Organizations and individuals are asking for donations of everything, ranging from toiletries to clothing, food to flashlights. These donations are not only for those who lost their relatives and possibly their homes, but they are also for soldiers. The army drafted more than three hundred thousand people in two days, and they do not yet have enough supplies in place.

The sirens in Jerusalem, though infrequent, don’t stop. Trying to feel normal, I take my son and our dog out for a much-needed walk. For the first time, we have to do what those in Southern Israel have become all too accustomed to. With no bomb shelter or safe room in sight, my son and I lay on the ground with our hands on our heads, waiting for the telltale boom of the Iron Dome intercepting a missile. Then we wait, to make sure that no debris from the explosion falls near us.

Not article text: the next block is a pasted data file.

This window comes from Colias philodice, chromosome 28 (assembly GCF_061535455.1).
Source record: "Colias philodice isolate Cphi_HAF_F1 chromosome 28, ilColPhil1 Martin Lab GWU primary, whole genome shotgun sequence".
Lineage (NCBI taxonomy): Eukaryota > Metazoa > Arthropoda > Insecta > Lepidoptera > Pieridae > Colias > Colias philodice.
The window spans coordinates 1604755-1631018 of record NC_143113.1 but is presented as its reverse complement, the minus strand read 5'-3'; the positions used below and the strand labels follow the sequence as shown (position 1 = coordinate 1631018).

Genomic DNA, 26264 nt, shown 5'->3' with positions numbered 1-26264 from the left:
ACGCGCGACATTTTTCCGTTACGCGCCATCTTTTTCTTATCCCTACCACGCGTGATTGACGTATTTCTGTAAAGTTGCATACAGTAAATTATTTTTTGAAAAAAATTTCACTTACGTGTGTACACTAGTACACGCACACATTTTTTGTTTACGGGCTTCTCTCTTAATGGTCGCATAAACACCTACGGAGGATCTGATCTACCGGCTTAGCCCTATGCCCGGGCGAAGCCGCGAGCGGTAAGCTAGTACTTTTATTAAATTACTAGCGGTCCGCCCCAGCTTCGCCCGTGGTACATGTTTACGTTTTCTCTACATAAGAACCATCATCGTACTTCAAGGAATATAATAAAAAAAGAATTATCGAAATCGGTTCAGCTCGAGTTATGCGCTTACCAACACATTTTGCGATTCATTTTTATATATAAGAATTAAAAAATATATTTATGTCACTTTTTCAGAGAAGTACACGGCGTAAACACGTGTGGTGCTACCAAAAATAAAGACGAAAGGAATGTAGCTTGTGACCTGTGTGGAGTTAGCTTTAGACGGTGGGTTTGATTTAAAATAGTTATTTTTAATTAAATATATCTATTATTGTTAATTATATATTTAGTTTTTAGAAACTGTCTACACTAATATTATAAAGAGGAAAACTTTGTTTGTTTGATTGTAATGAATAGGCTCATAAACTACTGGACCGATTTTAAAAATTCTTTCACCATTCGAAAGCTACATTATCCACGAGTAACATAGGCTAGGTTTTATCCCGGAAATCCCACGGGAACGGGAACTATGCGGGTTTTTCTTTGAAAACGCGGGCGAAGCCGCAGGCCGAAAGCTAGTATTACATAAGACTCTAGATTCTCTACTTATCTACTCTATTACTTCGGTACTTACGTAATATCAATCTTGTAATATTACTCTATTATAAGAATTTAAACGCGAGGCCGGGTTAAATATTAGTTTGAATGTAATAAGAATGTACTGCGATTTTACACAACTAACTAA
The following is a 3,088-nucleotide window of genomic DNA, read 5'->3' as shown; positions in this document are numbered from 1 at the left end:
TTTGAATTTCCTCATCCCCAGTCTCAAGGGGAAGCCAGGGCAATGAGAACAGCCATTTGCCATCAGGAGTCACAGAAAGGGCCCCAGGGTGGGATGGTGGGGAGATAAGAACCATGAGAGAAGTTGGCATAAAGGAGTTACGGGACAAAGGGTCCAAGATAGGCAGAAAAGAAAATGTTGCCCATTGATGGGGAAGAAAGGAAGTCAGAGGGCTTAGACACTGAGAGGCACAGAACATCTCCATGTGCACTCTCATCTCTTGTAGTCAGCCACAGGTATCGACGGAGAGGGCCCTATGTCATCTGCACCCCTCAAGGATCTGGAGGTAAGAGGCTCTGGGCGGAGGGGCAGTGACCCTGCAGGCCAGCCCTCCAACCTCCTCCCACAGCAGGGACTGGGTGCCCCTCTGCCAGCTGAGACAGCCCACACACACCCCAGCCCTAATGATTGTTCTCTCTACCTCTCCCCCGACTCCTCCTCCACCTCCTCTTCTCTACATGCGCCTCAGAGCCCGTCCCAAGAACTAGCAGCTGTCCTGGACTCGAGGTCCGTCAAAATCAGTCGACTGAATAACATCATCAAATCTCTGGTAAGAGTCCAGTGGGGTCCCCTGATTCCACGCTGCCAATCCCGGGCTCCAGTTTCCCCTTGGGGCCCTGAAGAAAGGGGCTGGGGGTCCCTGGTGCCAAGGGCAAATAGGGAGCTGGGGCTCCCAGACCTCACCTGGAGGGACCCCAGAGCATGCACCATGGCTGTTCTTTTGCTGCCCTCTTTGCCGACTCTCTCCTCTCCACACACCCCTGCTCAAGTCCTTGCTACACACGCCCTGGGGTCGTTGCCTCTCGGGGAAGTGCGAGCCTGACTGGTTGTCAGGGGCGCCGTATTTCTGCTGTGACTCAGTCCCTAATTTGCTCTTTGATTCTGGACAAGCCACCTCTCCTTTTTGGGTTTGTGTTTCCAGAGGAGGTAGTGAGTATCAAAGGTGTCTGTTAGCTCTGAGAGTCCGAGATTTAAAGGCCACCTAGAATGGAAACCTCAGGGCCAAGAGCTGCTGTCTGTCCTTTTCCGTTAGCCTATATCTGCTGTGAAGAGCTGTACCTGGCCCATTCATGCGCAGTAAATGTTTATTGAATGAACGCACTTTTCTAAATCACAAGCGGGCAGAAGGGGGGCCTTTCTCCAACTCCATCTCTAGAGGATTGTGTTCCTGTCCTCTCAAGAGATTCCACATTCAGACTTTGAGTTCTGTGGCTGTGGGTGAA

October 13

Today, preparing for Shabbat was nothing like usual. Normally, there’s a sense of excitement. Every week, I bake challah bread for shabbat. My husband shops and cooks mounds of food for the guests we usually have. But today, instead of preparing to nourish ourselves, the whole neighborhood came out to the streets. We weren’t protesting, as some of us had gotten used to over the last few months. We stood on the streets, waving Israeli flags, to accompany a family to the burial of their murdered son.

It was as if we could take away a small part of this family’s pain if they understood that they weren’t alone. That the whole neighborhood was mourning with them.